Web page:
7. Making bubbles is a simple task that is just a bit of soap and air. Or so I thought. It turns out that bubble blowing success is affected by several variables: For example, the contour of the wand, air management, and the soap solution's formula all contribute to the bubble maker's performance. There are twelve wands that are arranged in a carousel configuration. It's just a slow rotating wheel. All the parts are 3D printed in ABS plastic. Bright garish colors are ideal for this kind of project. The bubble making mechanism uses a low RPM Gear Motor and a mini Squirrel Cage Blower. They were purchased from a China supplier and delivery took several weeks. Both are 12V rated devices, but run at lower voltages that are configured during "calibration." A custom web app is used to adjust the gear motor and blower speeds. Specifically, PWM (pulse width modulation) control is used to alter their supply voltages. This calibration step is important to ensure good bubble production. Here's a screen shot of the web app. The settings are stored in EEPROM for use as power-up defaults. Yes, this little fellow is smarter than the average bear. There's a float switch in the soap reservoir for monitoring the fluid level. Status is sent by eMail (and MQTT messaging for home automation alerts). Here's an example of an email message that is sent with each playtime interaction. The bubble maker can be removed from the window frame for refilling or cleaning. Just unplug a connector and lift it out from the frame's lower trap door. Here's a rear view, which shows the electrical cable for the blower, wand motor, and float switch: BTW, the reservoir holds an entire day's worth of soap fluid. But as mentioned, if the level gets too low I'm sent an email to refill it. I prefer an email over text, but either notification method is possible.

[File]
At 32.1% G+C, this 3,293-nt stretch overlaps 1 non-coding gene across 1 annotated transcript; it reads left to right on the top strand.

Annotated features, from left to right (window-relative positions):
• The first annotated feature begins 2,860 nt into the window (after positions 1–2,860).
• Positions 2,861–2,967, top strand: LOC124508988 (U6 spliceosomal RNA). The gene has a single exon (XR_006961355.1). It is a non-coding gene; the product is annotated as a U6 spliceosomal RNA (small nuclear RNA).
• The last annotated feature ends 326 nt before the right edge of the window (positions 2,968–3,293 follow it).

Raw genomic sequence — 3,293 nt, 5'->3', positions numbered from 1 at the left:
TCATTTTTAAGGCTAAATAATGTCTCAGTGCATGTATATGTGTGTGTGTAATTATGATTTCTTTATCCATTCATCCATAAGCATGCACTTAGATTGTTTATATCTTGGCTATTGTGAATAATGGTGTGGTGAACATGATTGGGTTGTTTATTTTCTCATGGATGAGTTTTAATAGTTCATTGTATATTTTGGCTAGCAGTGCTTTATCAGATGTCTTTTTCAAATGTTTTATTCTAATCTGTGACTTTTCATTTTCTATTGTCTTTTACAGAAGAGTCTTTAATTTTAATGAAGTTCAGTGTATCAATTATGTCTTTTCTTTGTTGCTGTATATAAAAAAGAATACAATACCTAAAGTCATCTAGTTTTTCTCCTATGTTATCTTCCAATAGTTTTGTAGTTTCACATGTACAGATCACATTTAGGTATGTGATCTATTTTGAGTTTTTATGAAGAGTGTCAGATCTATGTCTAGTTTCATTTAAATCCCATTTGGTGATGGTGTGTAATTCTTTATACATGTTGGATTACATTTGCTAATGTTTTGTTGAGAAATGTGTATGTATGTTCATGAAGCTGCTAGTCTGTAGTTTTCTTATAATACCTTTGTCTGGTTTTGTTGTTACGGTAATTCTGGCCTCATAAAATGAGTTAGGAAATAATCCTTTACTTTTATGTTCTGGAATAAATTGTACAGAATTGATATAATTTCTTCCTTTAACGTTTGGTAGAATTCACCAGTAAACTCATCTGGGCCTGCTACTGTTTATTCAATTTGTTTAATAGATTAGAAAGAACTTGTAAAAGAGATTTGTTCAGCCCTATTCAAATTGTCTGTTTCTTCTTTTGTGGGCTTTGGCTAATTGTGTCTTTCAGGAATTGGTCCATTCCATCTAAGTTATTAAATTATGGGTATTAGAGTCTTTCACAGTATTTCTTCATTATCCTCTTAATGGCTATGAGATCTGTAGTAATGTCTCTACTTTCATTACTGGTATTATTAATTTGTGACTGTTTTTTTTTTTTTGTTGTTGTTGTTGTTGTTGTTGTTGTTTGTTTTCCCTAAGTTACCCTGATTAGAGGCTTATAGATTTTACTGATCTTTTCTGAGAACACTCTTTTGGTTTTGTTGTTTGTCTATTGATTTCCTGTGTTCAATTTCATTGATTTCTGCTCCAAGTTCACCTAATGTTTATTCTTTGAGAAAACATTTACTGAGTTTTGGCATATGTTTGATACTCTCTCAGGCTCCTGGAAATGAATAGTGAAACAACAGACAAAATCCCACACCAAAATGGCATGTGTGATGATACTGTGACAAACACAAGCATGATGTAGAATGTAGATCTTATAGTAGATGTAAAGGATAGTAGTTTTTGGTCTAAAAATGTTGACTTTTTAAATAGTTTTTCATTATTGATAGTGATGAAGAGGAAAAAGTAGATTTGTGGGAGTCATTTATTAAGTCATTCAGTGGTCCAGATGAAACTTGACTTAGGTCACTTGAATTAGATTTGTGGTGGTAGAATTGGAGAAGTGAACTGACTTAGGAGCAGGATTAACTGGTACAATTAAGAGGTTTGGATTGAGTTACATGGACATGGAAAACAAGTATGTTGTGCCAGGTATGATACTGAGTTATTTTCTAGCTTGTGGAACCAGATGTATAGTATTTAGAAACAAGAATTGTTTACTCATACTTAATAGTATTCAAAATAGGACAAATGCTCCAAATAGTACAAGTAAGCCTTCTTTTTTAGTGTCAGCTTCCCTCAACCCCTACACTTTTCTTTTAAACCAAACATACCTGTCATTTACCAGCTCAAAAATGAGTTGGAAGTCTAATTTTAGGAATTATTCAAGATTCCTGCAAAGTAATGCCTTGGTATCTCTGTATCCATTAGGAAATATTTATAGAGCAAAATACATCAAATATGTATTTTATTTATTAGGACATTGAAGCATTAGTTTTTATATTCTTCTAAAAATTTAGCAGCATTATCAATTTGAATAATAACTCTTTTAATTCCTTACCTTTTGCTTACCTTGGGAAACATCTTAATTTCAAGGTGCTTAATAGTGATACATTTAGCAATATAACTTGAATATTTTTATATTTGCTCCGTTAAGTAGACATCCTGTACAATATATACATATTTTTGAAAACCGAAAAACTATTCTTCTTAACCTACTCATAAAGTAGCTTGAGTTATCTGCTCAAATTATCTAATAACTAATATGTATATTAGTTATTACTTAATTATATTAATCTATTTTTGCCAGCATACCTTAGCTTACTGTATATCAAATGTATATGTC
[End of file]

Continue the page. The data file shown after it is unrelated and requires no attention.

8. The bear and bubble maker are built into a 45-inch high wooden frame that's fitted into an upstairs window. There's some 3D printed hardware that holds it in place. Basically a thirty second installation. Down at street level there are two arcade gaming buttons that send a RF signal to trigger the Bear into action. The button on the tray can be pressed with a finger or elbow. A second tethered button is for foot activation (hands-free for health safety). There's a big wooden power pole on our lawn that is a convenient place to install a banner sign and the two buttons. Should the power company discover it I expect a stern lecture about hanging stuff on their ugly utility pole. And if the bear fails to charm them I'm prepared to dig a hole and install my own post. Printed instructions invite the visitor to press a button if they want to play. Although most use the foot button, I've seen many elbow presses too. We thoroughly disinfect the tray area several times a day. The two buttons are wired to a 433MHz Remote Control transmitter purchased from a Chinese supplier. It has a four channel encoder, but only one button channel is used. The circuit board was removed from the plastic FOB case and reinstalled in a 3D printed housing. The original 12V battery was changed to a common 9V type. Range is about 150 feet which is more than enough. The button activated UHF transmitter is mounted inside the tray unit. I discovered that the RF amp stage had good impedance matching to a compact helical antenna I borrowed from another 433MHz project. That is to say, range was better than the factory whip antenna.